Back in the Day is Our Future

Back in the Day is Our Future

Manifesting resistance by celebrating the richness of Black cultural heritage


Tuesday - Sunday, 12:00 - 21:00 / Entrance: Marnixstraat 409 - Dit programma wordt volgens de coronarichtlijnen georganiseerd. Je dient daarom een geldig coronatoegangsbewijs te laten zien bij de ingang. We volgen hierbij de actuele adviezen en regels van de overheid en het RIVM. Lees hier wat dat betekent voor jouw bezoek:

Please note: this event has already taken place

Back in the Day is Our Future

Manifesting resistance by celebrating the richness of Black cultural heritage

Curated by Jessy Koeiman

On view until December 5th: the exhibition Back in the Day is Our Future. Jessy Koeiman was invited to curate this exhibition as part of Melkweg Expo’s new programme for beginning curators. Koeiman brings her unique vision and her experience as an artist, cultural entrepreneur and curator collective learning at Kunstinstituut Melly to the careful curation of this exhibition.  The multidisciplinary characteristic of the participating artists was a foundational starting point for Jessy Koeiman’s selection process.

Back in the Day is our Future amplifies Black voices who manifest resistance by celebrating the richness of Black culture and history. It brings an ode to the past and joy to the future, by offering a positive perspective that allows room for healing from the emotional labour associated with trauma. 

Creating space to experience Black joy and uplifting the mind is a necessary part of resistance. It is necessary in the movement towards anti-racism, equality and anti-white supremacy, to take time and focus on mental healing. This aims to strengthen solidarity within the Black community and take steps into decolonising internally. Part of decolonising is also finding alternative important anchor points in this revolution: to learn more about Black history and highlight alternative historical facts that help us build the future.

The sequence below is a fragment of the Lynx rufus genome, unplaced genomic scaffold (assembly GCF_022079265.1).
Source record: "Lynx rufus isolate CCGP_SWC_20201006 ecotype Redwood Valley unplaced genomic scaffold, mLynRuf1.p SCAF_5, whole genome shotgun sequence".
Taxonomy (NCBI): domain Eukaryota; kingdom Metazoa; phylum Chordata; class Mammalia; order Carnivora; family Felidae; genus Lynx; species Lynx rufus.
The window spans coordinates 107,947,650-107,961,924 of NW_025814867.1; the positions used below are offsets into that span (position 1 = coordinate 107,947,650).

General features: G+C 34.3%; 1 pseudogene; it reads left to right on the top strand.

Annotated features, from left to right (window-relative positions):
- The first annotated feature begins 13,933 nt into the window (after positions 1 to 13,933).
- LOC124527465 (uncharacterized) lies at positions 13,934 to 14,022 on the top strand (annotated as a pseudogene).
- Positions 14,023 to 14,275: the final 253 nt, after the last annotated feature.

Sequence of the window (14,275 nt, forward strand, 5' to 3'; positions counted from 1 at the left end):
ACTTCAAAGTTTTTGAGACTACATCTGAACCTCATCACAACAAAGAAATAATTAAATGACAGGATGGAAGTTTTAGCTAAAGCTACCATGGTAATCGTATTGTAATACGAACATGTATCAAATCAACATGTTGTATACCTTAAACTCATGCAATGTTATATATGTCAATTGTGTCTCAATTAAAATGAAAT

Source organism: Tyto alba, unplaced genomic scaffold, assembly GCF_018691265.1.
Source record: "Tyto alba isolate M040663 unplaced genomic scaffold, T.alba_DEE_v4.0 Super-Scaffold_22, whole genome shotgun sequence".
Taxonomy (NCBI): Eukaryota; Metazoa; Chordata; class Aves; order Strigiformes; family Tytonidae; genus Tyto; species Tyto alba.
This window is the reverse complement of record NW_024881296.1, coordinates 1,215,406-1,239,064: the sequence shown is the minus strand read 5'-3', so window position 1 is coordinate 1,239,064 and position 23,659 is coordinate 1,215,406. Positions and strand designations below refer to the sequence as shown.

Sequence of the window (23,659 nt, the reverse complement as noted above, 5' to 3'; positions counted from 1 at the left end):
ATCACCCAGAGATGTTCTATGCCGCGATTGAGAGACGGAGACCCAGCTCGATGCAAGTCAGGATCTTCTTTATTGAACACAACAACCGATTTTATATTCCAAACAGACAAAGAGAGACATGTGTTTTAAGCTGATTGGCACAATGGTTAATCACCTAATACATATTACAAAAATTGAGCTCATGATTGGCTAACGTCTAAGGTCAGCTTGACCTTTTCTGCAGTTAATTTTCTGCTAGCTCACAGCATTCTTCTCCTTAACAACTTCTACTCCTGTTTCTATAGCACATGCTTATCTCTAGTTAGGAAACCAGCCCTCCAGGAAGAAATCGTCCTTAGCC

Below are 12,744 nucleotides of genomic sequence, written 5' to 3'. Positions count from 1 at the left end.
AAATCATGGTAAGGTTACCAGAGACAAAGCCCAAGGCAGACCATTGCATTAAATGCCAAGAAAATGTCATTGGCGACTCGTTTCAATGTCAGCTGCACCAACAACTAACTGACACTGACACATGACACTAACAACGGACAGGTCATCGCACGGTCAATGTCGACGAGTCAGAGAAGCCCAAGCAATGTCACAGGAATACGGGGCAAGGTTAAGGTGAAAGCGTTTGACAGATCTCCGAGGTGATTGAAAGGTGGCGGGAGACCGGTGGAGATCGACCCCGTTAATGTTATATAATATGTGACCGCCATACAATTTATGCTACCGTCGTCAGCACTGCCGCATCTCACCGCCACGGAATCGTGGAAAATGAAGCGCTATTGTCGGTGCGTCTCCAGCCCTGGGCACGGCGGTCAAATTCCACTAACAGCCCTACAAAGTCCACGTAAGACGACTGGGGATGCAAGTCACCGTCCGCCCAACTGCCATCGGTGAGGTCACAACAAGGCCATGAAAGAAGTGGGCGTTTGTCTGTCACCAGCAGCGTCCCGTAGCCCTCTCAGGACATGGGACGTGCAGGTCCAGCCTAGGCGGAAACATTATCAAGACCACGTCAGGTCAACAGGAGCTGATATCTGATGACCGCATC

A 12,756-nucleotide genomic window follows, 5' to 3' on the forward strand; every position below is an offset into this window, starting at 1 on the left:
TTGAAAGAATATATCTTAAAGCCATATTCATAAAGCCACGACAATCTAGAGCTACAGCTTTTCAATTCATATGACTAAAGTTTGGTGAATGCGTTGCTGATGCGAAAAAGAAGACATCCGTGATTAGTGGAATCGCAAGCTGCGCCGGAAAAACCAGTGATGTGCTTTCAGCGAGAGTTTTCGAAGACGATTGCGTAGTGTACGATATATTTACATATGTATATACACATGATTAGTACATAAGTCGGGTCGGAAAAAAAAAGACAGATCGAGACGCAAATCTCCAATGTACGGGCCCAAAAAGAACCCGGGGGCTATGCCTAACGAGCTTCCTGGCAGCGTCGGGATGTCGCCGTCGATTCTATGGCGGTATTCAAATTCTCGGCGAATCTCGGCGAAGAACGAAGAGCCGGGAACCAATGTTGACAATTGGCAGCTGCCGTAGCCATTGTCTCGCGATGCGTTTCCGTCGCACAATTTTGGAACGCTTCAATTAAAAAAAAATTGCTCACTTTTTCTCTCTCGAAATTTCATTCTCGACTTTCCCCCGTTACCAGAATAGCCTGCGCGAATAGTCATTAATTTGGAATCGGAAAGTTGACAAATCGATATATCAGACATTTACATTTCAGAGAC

Back in the Day is our Future shows works of artists who encounter several anchor points from the movement, which they have translated into acts of solidarity, healing and self-love as part of their resistance. It shows examples of reinventing black bodies, dealing with diaspora and discovering personal archives.


Amongst the selected artists is David Uzochukwu, who with his series Mare Monstrum / Drown In My Magic channels the power of myth by explicitly visualising Black merfolk, creating a new lore in which they are safe in each other’s scaly arms. The portrayed are equipped to survive, and find freedom in the monstrous. 

The video work Embodied Witness: Performing Memory for Black (re)cognition by Berette S Macaulay is one of three works included in the exhibition. Here she explores the non-verbal forms of communication within global Black spaces — specifically the formerly colonised sites of Jamaica and Sierra Leone. 

Aqueene Wilson’s series HUNTU visualises togetherness among Black people, moving away from stereotypical and harmful representations of the Black community.  

Marciano Lynch’s – aka MC V.E.G.A. – song Diaspora celebrates an outspoken pride in African roots and the artistic expression that lies in the love for rhythm, while simultaneously incorporating social critiques in its lyrics. 


Three of these eight artists were selected through an open call. Ethel Tawe is currently developing an installation that explores collage as a form of history-making, creating montages that act as both time capsules and portals into ancestral memory.

Kay Slice‘s Afrofuturistic live sessions and fabric designed with Tirza Mary are based on the traditional Adinkra alphabet from the Ghanian population group Akan, and will come together in an installation.

Rossel Chaslie will display his work The Golden Age of Timbuktu.